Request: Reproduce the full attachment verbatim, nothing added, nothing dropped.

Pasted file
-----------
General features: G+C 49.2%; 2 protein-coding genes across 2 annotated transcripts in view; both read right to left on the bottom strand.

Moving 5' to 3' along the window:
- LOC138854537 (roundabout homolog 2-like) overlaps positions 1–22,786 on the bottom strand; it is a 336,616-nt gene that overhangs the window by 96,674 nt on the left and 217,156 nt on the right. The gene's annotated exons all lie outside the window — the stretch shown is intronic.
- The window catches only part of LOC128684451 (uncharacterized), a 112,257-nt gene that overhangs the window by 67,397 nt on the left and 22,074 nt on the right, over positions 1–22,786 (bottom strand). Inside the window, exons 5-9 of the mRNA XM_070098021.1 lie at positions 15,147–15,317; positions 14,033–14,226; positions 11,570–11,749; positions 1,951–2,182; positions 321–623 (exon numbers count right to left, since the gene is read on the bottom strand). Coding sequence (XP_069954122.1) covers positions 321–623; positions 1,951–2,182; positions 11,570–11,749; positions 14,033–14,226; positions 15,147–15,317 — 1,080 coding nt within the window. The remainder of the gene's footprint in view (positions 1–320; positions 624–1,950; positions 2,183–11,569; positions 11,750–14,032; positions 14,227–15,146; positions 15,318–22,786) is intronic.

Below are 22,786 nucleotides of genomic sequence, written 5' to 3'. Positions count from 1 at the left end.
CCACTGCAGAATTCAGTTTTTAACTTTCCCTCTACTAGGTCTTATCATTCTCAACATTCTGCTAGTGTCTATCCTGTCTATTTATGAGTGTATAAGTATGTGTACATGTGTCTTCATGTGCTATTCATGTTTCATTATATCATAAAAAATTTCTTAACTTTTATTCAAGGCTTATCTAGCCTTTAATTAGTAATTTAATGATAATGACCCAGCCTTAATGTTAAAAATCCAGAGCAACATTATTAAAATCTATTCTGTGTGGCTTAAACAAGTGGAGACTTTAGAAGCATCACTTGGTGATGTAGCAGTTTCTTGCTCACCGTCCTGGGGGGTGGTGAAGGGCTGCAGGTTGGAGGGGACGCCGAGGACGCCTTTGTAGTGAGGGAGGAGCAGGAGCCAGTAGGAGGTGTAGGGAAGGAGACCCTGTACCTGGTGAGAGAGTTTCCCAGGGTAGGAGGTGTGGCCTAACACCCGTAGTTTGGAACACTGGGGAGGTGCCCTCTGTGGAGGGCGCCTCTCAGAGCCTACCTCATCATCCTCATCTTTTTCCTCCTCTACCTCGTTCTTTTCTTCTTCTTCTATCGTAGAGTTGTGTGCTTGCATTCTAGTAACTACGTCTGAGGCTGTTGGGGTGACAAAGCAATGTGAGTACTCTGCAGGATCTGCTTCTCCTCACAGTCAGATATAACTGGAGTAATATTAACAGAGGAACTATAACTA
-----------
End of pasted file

General features: G+C 49.2%; 2 protein-coding genes across 2 annotated transcripts in view; both read right to left on the bottom strand.

Moving 5' to 3' along the window:
- LOC138854537 (roundabout homolog 2-like) overlaps positions 1–22,786 on the bottom strand; it is a 336,616-nt gene that overhangs the window by 96,674 nt on the left and 217,156 nt on the right. The gene's annotated exons all lie outside the window — the stretch shown is intronic.
- The window catches only part of LOC128684451 (uncharacterized), a 112,257-nt gene that overhangs the window by 67,397 nt on the left and 22,074 nt on the right, over positions 1–22,786 (bottom strand). Inside the window, exons 5-9 of the mRNA XM_070098021.1 lie at positions 15,147–15,317; positions 14,033–14,226; positions 11,570–11,749; positions 1,951–2,182; positions 321–623 (exon numbers count right to left, since the gene is read on the bottom strand). Coding sequence (XP_069954122.1) covers positions 321–623; positions 1,951–2,182; positions 11,570–11,749; positions 14,033–14,226; positions 15,147–15,317 — 1,080 coding nt within the window. The remainder of the gene's footprint in view (positions 1–320; positions 624–1,950; positions 2,183–11,569; positions 11,750–14,032; positions 14,227–15,146; positions 15,318–22,786) is intronic.

Below are 22,786 nucleotides of genomic sequence, written 5' to 3'. Positions count from 1 at the left end.
CCACTGCAGAATTCAGTTTTTAACTTTCCCTCTACTAGGTCTTATCATTCTCAACATTCTGCTAGTGTCTATCCTGTCTATTTATGAGTGTATAAGTATGTGTACATGTGTCTTCATGTGCTATTCATGTTTCATTATATCATAAAAAATTTCTTAACTTTTATTCAAGGCTTATCTAGCCTTTAATTAGTAATTTAATGATAATGACCCAGCCTTAATGTTAAAAATCCAGAGCAACATTATTAAAATCTATTCTGTGTGGCTTAAACAAGTGGAGACTTTAGAAGCATCACTTGGTGATGTAGCAGTTTCTTGCTCACCGTCCTGGGGGGTGGTGAAGGGCTGCAGGTTGGAGGGGACGCCGAGGACGCCTTTGTAGTGAGGGAGGAGCAGGAGCCAGTAGGAGGTGTAGGGAAGGAGACCCTGTACCTGGTGAGAGAGTTTCCCAGGGTAGGAGGTGTGGCCTAACACCCGTAGTTTGGAACACTGGGGAGGTGCCCTCTGTGGAGGGCGCCTCTCAGAGCCTACCTCATCATCCTCATCTTTTTCCTCCTCTACCTCGTTCTTTTCTTCTTCTTCTATCGTAGAGTTGTGTGCTTGCATTCTAGTAACTACGTCTGAGGCTGTTGGGGTGACAAAGCAATGTGAGTACTCTGCAGGATCTGCTTCTCCTCACAGTCAGATATAACTGGAGTAATATTAACAGAGGAACTATAACTA